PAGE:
Seals are nice, but you'd prefer to get up close and personal with more threatening animals? No problem! Head to The iSimangaliso Wetland Park and St. Lucia estuary which is home to some of the most dangerous ones in Africa. Once there, board the kayak and prepare yourself for a unique adventure. A tour which takes a couple of hours may seem a bit longer as you watch shark fins swim by, hypos expose their powerful jaws with jagged teeth, and crocs peering at you from the water or contemplating a bite while sunbathing on the shore. You'll be safe as houses, though, so enjoy the paddle and the sight of colourful birds and other interesting wildlife greeting you on the way.
Ok, perhaps getting scared out your wits is not your idea of fun, and fortunately enough, South Africa offers plenty of opportunities to experience something unique completely risk-free – like a visit to a 17-meter high and three stories tall pineapple-shaped building situated just outside of Bathurst. Why pineapple? Because of the local agricultural community known for the production of this tasty fruit. Back in the 18th century, farmers were struggling to grow crops until they decided to give pineapple a go. It has proven to be a success and so they celebrated by constructing massive Big Pineapple in the 1980s. The building made out of metal and fiberglass is home to a museum dedicated to this fruit and offers a variety of related products for sale.
Ronnie's Sex Shop, dubbed „the oddest pub in Africa“, was not even meant to be a pub when its owner first decided to set up business on Cape Route 62. Back in 1970s, Ronnie Price had an idea to open a farm stand selling fruits and veggies, and to advertise it to passersby, he painted the name Ronnie's Shop on the cottage by the road. But some of his mischievous friends though it would be a good idea to rename the place to Ronnie’s Sex Shop as a joke. At first annoyed, the owner eventually decided to embrace the idea and turn his farm stand into a bar. The unusual name inspired weird decoration – more than a hundred T-shirts hanging from the ceiling, bras and underwear strewn about, and visitors' personal sex stories written on the walls. The oddest African bar still operates and you're welcome to stop by for a coffee in the morning and booze in the evenings.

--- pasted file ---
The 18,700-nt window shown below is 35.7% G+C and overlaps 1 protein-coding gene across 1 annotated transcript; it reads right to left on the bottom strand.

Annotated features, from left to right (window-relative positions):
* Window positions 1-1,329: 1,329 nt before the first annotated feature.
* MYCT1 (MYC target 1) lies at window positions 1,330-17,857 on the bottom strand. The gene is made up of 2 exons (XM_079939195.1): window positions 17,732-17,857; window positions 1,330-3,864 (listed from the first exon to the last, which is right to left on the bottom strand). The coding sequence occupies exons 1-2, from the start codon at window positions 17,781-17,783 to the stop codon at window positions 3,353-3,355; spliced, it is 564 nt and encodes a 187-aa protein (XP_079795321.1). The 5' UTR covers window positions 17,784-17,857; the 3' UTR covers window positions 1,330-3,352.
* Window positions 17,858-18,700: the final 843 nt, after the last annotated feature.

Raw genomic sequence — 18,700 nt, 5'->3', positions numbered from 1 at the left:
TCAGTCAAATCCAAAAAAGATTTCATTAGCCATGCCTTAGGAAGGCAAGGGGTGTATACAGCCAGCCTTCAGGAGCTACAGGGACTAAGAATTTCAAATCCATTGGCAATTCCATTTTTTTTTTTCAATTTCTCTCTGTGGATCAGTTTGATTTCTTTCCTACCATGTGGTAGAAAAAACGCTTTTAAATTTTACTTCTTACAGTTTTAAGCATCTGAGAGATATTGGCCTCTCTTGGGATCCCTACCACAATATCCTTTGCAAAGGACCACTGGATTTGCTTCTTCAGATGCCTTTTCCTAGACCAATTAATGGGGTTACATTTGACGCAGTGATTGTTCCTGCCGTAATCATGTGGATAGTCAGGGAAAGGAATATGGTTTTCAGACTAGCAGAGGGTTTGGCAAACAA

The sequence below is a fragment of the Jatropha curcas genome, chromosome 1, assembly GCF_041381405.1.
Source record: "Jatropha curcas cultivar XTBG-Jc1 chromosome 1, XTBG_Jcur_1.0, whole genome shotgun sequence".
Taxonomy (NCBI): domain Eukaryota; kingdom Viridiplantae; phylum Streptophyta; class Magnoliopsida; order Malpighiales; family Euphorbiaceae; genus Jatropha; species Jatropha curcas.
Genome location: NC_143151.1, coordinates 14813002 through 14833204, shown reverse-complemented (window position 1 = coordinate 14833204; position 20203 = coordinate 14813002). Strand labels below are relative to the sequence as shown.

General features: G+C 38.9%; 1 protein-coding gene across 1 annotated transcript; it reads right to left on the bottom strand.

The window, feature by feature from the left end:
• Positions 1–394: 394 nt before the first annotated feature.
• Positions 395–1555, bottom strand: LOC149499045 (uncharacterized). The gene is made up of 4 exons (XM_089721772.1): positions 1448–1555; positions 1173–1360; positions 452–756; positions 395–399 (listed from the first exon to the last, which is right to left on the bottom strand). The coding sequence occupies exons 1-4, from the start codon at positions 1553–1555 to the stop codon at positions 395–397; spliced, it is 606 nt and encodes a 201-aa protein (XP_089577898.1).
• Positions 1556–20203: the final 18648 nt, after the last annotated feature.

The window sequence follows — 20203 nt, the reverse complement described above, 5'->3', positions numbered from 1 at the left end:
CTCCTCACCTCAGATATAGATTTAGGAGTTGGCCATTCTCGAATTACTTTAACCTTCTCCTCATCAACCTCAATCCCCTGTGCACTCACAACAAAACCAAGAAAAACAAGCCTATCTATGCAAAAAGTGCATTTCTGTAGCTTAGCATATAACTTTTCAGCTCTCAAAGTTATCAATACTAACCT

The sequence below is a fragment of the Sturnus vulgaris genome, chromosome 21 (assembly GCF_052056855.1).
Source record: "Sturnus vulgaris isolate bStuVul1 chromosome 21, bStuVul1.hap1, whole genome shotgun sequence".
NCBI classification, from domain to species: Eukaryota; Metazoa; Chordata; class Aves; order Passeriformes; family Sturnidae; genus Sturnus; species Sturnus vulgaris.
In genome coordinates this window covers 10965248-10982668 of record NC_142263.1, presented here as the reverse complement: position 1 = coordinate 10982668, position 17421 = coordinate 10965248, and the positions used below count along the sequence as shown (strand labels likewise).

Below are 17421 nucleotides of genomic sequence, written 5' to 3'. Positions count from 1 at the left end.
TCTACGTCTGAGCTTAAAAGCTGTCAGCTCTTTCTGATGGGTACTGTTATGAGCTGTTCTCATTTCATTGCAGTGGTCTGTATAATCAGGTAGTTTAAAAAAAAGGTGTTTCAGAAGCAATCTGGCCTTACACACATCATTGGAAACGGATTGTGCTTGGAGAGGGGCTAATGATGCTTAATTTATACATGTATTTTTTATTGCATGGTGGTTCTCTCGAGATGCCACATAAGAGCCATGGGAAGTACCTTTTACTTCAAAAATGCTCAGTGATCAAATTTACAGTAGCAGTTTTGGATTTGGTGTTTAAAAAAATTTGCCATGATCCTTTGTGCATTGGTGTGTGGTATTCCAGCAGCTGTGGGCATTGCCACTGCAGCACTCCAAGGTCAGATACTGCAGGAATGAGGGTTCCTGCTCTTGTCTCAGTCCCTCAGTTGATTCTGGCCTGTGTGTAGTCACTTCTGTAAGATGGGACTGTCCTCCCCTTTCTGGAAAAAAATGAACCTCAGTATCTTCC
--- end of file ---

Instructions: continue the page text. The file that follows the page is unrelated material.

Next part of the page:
Another unique pub-going experience can be found 2,874 meters above sea level. Known as the highest pub in Africa, Sani Mountain Lodge awaits at the top of the Sani Mountain Pass, „with one foot in South Africa and the other in Lesotho“, and one can only reach it by 4X4. Hospitable staff will serve you breakfast, lunch and dinner cooked by a chef proud of her culinary expertise. Guests are offered an interesting combination of local specials and flavours from around the world, along with a whole range of top quality wines, beers and spirits. There's also the option to stay a night or two at one of the cozy huts.
At the Zambezi River one can find an infinity pool like no other. Between mid-August and mid-January, the river significantly drops and allows visitors to walk along the edge of the falls on the Zambezian side. A walk and a swim will take them to a very special rock pool, one among a number of those formed as the result of thousands of years of erosion. The Devil's pool is located at the very edge of a sheer drop, and if you're courageous enough, you only need to jump in and let the force of the river push you to the rim. It's quite safe during the dry months; rock lip will keep the raging waters from sweeping you away, and guides will be right next to you to make sure nothing unforeseen happens.
If you like rock pools and heights don't scare you, perhaps you'd enjoy a hike up to the Kamikaze Kanyon for an opportunity to jump from rocks up to 22 meters high. The Kogelberg biosphere reserve, which is where one can give it a go, offers breathtaking scenery and numerous exciting adventures, among which canyoning down ravines and a 65-metre abseil down a waterfall. If 20+ meters is more than you're willing to travel before hitting water, choose one of the shorter jumps. Diving from rocks only 3 meters above the surface might be equally pleasing – at least to start with.